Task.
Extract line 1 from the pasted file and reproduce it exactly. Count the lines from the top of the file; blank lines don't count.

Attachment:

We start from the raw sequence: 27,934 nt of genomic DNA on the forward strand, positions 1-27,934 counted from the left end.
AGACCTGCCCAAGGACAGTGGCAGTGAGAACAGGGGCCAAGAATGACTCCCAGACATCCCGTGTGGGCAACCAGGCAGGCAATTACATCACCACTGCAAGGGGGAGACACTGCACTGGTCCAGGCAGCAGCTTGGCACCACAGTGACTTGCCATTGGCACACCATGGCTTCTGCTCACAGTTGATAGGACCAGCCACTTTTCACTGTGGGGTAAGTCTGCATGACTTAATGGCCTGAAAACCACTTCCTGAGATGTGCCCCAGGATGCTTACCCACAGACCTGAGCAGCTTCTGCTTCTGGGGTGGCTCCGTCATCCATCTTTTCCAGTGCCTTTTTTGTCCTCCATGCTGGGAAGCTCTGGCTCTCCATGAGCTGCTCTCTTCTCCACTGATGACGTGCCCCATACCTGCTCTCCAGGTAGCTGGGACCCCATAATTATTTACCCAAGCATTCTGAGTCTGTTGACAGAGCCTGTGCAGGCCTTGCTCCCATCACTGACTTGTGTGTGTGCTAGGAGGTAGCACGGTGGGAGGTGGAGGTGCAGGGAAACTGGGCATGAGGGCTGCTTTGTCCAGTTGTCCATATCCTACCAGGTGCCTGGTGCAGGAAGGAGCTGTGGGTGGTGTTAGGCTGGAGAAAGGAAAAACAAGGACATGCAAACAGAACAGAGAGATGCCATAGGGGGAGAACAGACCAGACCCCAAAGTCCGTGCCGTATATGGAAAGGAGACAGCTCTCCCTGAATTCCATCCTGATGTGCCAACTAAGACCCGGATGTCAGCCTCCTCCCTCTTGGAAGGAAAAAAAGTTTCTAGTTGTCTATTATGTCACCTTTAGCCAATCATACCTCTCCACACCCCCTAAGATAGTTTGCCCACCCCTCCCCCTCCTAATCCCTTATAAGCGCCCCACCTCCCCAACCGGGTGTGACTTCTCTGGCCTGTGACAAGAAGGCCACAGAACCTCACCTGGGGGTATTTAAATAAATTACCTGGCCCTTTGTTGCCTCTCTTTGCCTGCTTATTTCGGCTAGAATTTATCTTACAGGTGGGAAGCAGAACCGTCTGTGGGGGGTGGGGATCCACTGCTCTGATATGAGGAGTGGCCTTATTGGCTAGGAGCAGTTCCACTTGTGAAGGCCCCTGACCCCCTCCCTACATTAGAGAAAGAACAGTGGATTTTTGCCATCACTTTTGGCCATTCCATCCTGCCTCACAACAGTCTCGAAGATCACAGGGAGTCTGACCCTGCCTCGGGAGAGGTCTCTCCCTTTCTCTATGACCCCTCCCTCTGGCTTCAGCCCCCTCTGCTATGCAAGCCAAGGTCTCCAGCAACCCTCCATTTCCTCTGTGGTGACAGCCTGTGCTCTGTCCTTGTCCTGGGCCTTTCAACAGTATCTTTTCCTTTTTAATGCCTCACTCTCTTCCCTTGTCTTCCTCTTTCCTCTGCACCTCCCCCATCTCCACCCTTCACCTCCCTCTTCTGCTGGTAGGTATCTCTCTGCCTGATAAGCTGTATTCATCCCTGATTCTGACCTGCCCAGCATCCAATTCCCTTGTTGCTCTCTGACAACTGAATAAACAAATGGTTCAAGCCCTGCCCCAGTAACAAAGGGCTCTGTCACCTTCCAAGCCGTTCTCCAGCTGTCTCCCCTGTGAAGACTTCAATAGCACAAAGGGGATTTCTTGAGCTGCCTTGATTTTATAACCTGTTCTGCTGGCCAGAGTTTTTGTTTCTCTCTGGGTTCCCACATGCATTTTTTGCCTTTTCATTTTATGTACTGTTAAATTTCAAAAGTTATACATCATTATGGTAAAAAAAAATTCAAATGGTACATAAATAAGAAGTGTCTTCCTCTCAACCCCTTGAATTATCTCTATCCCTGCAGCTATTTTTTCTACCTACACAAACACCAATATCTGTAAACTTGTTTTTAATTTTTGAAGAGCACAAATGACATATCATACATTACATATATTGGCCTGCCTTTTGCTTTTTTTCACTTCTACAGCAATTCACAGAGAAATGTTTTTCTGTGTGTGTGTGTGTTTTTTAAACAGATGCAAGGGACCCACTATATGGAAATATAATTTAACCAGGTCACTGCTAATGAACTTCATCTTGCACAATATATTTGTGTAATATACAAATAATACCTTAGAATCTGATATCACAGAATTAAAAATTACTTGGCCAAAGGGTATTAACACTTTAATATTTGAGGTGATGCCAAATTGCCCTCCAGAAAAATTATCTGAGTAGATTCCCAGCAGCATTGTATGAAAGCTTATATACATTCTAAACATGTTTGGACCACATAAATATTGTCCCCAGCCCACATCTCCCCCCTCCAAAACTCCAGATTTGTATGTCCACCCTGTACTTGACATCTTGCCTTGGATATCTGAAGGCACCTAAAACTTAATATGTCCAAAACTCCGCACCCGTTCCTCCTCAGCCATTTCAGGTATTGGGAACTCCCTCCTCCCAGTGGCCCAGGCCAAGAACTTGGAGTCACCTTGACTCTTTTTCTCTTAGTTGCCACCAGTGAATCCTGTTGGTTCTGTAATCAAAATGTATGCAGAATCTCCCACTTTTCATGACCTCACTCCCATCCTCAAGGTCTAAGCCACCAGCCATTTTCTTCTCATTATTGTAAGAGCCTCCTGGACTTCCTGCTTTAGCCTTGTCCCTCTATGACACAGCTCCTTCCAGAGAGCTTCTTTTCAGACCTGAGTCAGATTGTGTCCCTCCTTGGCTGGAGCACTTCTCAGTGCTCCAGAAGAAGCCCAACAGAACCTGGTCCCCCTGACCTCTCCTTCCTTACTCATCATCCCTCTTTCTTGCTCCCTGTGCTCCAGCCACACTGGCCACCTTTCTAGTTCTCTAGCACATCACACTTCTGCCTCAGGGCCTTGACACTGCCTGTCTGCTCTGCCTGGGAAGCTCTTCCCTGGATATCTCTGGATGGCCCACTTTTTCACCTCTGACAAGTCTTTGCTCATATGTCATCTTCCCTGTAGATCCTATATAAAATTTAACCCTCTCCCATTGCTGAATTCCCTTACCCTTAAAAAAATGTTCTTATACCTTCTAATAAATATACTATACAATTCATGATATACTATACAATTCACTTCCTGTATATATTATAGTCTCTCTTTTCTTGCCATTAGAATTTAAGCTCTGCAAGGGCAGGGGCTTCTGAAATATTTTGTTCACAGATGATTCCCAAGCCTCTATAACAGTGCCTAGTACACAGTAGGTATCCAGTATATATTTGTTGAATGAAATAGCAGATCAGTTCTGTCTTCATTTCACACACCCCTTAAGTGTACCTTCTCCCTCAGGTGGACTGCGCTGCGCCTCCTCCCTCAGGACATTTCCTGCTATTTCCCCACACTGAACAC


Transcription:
We start from the raw sequence: 27,934 nt of genomic DNA on the forward strand, positions 1-27,934 counted from the left end.